On 7 September 2020, the Government announced an extension to the temporary debt relief measures to the creditors’ statutory demand and insolvent trading laws to 31 December 2020. These come as a further allowance upon the original measures, introduced on 25 March 2020.
The initial measures introduced a six-month temporary debt protection measure which became available for those experiencing financial difficulty as a result of COVID-19 economic pressures. The debt protection applied to individuals and businesses, which prevented unsecured creditors from taking recovery action from 21 days to six months. This was expiring on 24 September 2020. The 7 September announcement extended these protections until 31 December 2020.
The changes introduced section 5888GAAA of the Corporations Act 2001 (Cth) (‘the Act’), as a defence to section 588G of the Act, which states that directors have a personal duty to prevent insolvent trading of a company. This applies where the company is insolvent, becomes insolvent during the incurrence of the debt, or whether they have reasonable grounds to believe that the company may be insolvent or will become so.
For the requirements of the new section to be met, the debts incurred must have been in the ordinary course of business during the COVID-19 safe harbour period. An example of the debts that would satisfy this requirement would be taking out a loan to purchase equipment such as gloves, masks, and protective glass screens for the purposes of employee and customer safety. It is important to note that the individual seeking to rely on this new provision bears the evidential burden, meaning that they have the onus to prove the requirements of the provision.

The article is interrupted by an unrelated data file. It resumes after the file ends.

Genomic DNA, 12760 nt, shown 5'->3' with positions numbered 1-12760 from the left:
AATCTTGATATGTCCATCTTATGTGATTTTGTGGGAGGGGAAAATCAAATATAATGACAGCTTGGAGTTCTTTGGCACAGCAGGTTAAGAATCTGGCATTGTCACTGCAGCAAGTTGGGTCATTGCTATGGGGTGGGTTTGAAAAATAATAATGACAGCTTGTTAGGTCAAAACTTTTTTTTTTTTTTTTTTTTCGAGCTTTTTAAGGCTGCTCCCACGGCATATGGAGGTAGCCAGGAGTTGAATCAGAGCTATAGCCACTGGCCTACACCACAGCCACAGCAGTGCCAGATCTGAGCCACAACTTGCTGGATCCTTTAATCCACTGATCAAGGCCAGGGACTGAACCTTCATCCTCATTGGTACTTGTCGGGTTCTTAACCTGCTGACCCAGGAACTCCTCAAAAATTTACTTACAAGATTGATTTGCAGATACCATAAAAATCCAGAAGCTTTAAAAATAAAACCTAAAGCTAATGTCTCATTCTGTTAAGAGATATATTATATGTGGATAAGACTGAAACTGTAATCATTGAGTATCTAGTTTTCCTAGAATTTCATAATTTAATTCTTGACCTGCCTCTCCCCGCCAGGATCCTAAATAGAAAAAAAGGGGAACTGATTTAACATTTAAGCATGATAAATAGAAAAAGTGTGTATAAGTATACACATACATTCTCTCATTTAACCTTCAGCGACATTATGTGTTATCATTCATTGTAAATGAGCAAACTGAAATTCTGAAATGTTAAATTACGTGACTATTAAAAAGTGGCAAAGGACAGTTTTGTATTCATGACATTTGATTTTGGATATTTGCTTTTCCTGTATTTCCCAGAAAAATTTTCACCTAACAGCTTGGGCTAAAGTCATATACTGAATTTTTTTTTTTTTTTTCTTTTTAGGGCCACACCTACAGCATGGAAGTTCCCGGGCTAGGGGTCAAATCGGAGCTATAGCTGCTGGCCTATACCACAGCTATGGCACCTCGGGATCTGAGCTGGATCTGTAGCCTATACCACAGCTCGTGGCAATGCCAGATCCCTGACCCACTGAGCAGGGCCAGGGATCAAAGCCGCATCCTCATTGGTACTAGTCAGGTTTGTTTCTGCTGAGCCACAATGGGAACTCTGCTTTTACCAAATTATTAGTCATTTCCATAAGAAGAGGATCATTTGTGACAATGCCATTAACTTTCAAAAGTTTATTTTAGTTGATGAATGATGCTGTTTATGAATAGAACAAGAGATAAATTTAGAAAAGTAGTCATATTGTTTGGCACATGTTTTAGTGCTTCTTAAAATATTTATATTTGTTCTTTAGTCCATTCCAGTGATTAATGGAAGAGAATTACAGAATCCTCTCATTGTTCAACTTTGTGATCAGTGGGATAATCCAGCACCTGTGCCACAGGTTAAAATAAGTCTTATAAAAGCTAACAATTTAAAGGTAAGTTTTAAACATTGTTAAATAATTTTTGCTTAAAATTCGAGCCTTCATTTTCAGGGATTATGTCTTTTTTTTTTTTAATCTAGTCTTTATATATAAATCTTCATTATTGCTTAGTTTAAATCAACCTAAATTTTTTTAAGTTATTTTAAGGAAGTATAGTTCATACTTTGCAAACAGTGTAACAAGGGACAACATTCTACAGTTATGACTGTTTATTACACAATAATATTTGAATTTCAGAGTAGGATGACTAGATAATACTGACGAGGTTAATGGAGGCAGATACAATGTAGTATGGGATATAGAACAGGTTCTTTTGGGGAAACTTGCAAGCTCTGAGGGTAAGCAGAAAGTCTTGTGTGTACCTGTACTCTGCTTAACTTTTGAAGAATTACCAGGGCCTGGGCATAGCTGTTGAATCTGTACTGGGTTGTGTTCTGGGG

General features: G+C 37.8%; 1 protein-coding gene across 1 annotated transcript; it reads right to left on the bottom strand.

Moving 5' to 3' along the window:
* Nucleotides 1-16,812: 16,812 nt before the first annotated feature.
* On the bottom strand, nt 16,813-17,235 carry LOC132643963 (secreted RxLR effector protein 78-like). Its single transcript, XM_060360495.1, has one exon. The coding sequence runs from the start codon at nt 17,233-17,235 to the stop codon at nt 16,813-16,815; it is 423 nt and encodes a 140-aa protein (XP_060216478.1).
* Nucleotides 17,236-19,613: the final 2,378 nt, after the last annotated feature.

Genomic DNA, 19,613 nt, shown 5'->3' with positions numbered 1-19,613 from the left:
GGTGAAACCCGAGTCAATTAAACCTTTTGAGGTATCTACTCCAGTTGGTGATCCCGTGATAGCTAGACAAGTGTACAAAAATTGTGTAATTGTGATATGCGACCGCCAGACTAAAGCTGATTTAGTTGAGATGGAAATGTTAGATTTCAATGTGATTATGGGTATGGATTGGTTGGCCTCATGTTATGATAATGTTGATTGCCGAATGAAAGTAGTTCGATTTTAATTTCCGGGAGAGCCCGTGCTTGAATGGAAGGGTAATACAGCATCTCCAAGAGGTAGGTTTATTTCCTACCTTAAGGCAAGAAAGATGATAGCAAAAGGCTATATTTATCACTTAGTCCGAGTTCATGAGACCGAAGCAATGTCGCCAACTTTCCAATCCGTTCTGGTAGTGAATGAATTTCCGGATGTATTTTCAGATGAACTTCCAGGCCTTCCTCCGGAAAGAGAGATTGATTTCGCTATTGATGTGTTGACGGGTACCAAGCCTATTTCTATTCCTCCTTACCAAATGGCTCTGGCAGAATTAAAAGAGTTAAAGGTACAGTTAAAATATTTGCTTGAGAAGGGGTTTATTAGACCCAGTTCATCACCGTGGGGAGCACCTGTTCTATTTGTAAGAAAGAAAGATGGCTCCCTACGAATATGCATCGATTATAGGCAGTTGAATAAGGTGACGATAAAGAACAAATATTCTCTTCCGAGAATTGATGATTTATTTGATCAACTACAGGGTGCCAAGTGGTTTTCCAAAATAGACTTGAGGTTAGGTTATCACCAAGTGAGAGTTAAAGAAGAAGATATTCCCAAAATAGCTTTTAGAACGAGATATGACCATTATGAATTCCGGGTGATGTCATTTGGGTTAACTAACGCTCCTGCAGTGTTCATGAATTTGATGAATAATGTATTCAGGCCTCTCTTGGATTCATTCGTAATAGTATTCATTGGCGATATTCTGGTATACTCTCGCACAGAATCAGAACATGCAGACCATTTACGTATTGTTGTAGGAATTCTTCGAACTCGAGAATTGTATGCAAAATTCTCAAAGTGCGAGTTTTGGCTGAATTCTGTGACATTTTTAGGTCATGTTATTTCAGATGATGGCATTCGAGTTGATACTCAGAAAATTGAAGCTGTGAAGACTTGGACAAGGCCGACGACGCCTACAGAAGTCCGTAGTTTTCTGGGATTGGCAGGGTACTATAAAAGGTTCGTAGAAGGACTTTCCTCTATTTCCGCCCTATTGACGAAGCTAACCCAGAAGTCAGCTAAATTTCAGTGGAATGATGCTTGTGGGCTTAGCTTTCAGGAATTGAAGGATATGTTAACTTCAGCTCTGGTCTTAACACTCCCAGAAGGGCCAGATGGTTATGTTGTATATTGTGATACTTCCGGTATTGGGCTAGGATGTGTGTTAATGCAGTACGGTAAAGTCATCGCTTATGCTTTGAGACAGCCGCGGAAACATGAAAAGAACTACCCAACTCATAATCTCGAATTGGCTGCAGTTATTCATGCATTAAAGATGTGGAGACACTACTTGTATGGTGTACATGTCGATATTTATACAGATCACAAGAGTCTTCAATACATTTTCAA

The Government emphasised that this new defence does not constitute a cessation of debt recovery for creditors and that debt recovery is still available through normal court processes.
The extension also applies to the statutory minimum threshold, which is the point where creditors can issue a statutory demand regarding a debt on a company under section 459E of the Act. This minimum is now $20,000, up from the original $2,000. Companies have six months to respond to these demands, which is up from 21 days prior to the March 2020 changes. Creditors also require a higher minimum ($20,000 up from $5,000) in order to start bankruptcy proceedings against a debtor. These changes were already present with the March amendments but have been extended until 31 December 2020.
While these changes provide businesses with necessary relief and support in light of the substantial financial pressures due to COVID-19, it does have a significant impact on the rights of creditors. Creditors are now required to have more debt to either lodge a statutory demand or to start bankruptcy proceedings against the company. This considerably narrows the range of creditors which are entitled to take action. Most impactful, however, is the time period changes. Creditors now have to wait six months for a response from the company regarding their demand, which means that these new changes somewhat shift the financial burdens from the company onto potential creditors. Small creditors (< $20,000) are at a particular risk with these extensions as they cannot satisfy the new minimum debt requirements in order to take action.
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